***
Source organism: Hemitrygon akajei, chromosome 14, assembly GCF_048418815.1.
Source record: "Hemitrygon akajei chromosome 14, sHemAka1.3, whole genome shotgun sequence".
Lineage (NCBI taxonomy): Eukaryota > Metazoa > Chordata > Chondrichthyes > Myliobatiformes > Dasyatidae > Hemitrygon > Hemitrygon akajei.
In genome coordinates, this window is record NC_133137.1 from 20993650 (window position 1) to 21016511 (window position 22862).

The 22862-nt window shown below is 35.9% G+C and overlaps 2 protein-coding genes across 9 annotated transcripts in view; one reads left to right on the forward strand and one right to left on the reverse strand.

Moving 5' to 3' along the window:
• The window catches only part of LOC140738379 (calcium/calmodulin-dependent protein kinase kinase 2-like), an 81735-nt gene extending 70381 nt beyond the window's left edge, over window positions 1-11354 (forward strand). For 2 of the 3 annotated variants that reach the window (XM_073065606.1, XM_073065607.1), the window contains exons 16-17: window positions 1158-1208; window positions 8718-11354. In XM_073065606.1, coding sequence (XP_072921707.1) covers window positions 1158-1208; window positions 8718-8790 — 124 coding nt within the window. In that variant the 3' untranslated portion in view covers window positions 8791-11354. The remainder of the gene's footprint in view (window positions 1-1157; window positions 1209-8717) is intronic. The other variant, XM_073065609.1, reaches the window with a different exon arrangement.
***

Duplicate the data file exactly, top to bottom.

Source organism: Hemitrygon akajei, chromosome 14, assembly GCF_048418815.1.
Source record: "Hemitrygon akajei chromosome 14, sHemAka1.3, whole genome shotgun sequence".
Lineage (NCBI taxonomy): Eukaryota > Metazoa > Chordata > Chondrichthyes > Myliobatiformes > Dasyatidae > Hemitrygon > Hemitrygon akajei.
In genome coordinates, this window is record NC_133137.1 from 20993650 (window position 1) to 21016511 (window position 22862).

The 22862-nt window shown below is 35.9% G+C and overlaps 2 protein-coding genes across 9 annotated transcripts in view; one reads left to right on the forward strand and one right to left on the reverse strand.

Moving 5' to 3' along the window:
• The window catches only part of LOC140738379 (calcium/calmodulin-dependent protein kinase kinase 2-like), an 81735-nt gene extending 70381 nt beyond the window's left edge, over window positions 1-11354 (forward strand). For 2 of the 3 annotated variants that reach the window (XM_073065606.1, XM_073065607.1), the window contains exons 16-17: window positions 1158-1208; window positions 8718-11354. In XM_073065606.1, coding sequence (XP_072921707.1) covers window positions 1158-1208; window positions 8718-8790 — 124 coding nt within the window. In that variant the 3' untranslated portion in view covers window positions 8791-11354. The remainder of the gene's footprint in view (window positions 1-1157; window positions 1209-8717) is intronic. The other variant, XM_073065609.1, reaches the window with a different exon arrangement.